Kuma Izakaya is not your typical Japanese izakaya restaurant in Vancouver. The Chef/Owner Kim Hyun Woo, a South Korea-born and classically trained, has an impressive resume that includes working at the michelin-starred juggernaut, Thomas Keller’s The French Laundry, as well as Miku, the local high-profile eatery of modern Japanese cuisine. When Sophia from Sophiaeats.com invited me to Kuma’s media tasting event, I was eager to find out how the chef would incorporate all Korean, Japanese and French cooking to his menu.
We started with Kuma Signature Salad ($10.75), a plate full of vibrant fresh ingredients, with yam chips in different colours (purple, white & yellow) and iceberg lettuce for the crunch , topped with some house-made ricotta and sliced avocado for the creaminess, drizzled with a house citrusy dressing, and finally finished with a ring of balsamic reduction. Besides being visually pleasing, the salad boasts some great texture contrast and the refreshing flavours, which makes it fun to eat. But personally I’m not a big fan of iceberg lettuce as it provides so little taste while get bruised so easily and messy.
Booze is definitely one of the most important integral part of the izakaya experience. Kuma recommends soju as the choice of alcohol to go with the tapas dishes. Chef Kim was showing us all five flavours of the Chum Churm and Jinro soju: Original, Citron, Apple, Peach and Grapefruit. Being always a fan of the Chum Churum Original, I actually never tasted their flavoured soju. I always prefer using plain soju in creating cocktails or shots. But if you want to drink like a real Korean, sipping soju straight is certainly how they do it.
For hot tapas, we were served with the izakaya classics, the Ebimayo and Chicken Karaage, although the versions here were the Mango Ebimayo ($12.50) and the Crispy Chicken ($15.50). While The mango mayo was delicious, it was great to see the little touches like some sprinkled herbs, cherry tomatoes, and garlic chips that elevated the whole dish. The fried chicken dish was more of the Korean style. Although the chicken was not as crispy as I had hoped, the sweet, tangy and spicy sauce on top was fantastic with some final touch of finely chopped chili pepper.
Kuma Izakaya has a sizable section of sushi and sashimi on their menu. We were able to try the Kuma Assorted Sashimi ($29.99) with Sockeye salmon, Albacore tuna, Hamachi, Amaeb and Masago Tai. For 30 bucks, the sashimi is super fresh and tasty. But what’s more impressive about this dish is the serving bowl made from a piece of ice, quite whimsical in presentation. The Aburi Nigiri included Hamachi and Amaebi ($3.75/piece). I just loved the size of the cut of Hamachi on those little rice pillows, which provided such a satisfying sensation in my mouth. The prawn heads from Amaebi were also served deep fried tempura style. But the tempura batter kinda protected the prawn head from the heat, where can i buy diovan 160 mg causing the head itself not being as crunchy as desired.
After the Japanese style sushi and sashimi, Chef Kim presented us a couple Korean dishes. The Osso Buco ($29.99) was my favourite. After being slowly braised, the AAA short rib were juicy, succulent and flavourful. Although Sophia mentioned that the rib should have been more tender, this is already a perfection for me as I’m such a texture guy. The dish also has a spicy version if you love the Korean spices.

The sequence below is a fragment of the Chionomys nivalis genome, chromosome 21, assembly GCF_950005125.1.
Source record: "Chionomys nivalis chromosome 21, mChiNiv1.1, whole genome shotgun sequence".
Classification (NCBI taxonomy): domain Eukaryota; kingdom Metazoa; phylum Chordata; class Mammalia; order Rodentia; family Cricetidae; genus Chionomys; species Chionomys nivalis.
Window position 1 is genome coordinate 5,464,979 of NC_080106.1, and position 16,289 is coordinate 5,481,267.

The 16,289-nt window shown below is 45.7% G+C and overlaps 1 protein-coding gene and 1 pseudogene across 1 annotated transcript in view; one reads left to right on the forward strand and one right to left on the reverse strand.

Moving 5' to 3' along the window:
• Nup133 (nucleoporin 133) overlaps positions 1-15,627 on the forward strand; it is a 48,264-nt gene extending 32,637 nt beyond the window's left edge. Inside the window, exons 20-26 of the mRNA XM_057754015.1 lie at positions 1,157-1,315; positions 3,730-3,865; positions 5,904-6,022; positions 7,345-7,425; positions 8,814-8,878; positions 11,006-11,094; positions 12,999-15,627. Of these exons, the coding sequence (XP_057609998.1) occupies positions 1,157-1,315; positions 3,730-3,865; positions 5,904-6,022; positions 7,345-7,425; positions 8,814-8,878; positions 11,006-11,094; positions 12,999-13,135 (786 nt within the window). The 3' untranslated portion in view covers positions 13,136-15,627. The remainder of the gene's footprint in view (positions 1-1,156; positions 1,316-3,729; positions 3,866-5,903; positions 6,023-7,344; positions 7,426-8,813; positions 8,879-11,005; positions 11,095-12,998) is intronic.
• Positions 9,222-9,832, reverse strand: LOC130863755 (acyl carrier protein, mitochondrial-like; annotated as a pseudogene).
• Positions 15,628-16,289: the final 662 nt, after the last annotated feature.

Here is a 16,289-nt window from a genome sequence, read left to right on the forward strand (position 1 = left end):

The Kuma Seafood Champon ($17) is packed with familiar Korean flavours as I’m always a fan of Korean spicy noodle soup. And I was happy to find a whole meaty squid on top of the noodles. It was also interesting to see the use of bean sprouts in the soup – an idea borrowed from Vietnamese pho maybe?
The meal was completed with House Tiramisu, which the chef is planning to put on his menu soon. Aren’t we lucky to have the first taste. The serving vessels was definitely making the dessert more appealing. And the dessert tasted a lot lighter than it looked.
It’s also worth mentioning that Kuma Izakaya is sharing the same block with a few other Asian influenced restaurants such as Simply Thai, Nautica 21 Miles (Chinese fusion), Kibo (Japanese lounge), and House Special (modern Vietnamese), making this quieter part of Yaletown as attractive as ever for foodies. The interiors of the restaurant are quite unique and appealing, featuring those big round light fixtures under the dark ceiling that resemble the giant jelly fish at the Vancouver Aquarium, and a wall of glimmering silver chains with Polaroid images of former diners clipped on them. The chic lounge ambiance reminds me some of the places I have visited in Seoul. It is great to see the chef has brought part of his culture into the design.
Although I have found the restaurant cozy, the food decent and the the price quite reasonable here at Kuma Izakaya considering its Yaletown location, I truly wish the chef had put more French influence in the dishes that I was anticipating. However, their classic Japanese/Korean dishes as well as some typical izakaya fare are impressive with quality ingredients, refined details or little twists, which showed us a glimpse of the chef’s classically trained background. According to my friend Food Wench, the chef is planning to train his line of chefs to adapt more modern ways of cooking. This is definitely exciting if it’s true and I am looking forward to the updates.
* All food and beverages in this review were complimentary. Opinions are on the reviewer’s own. *
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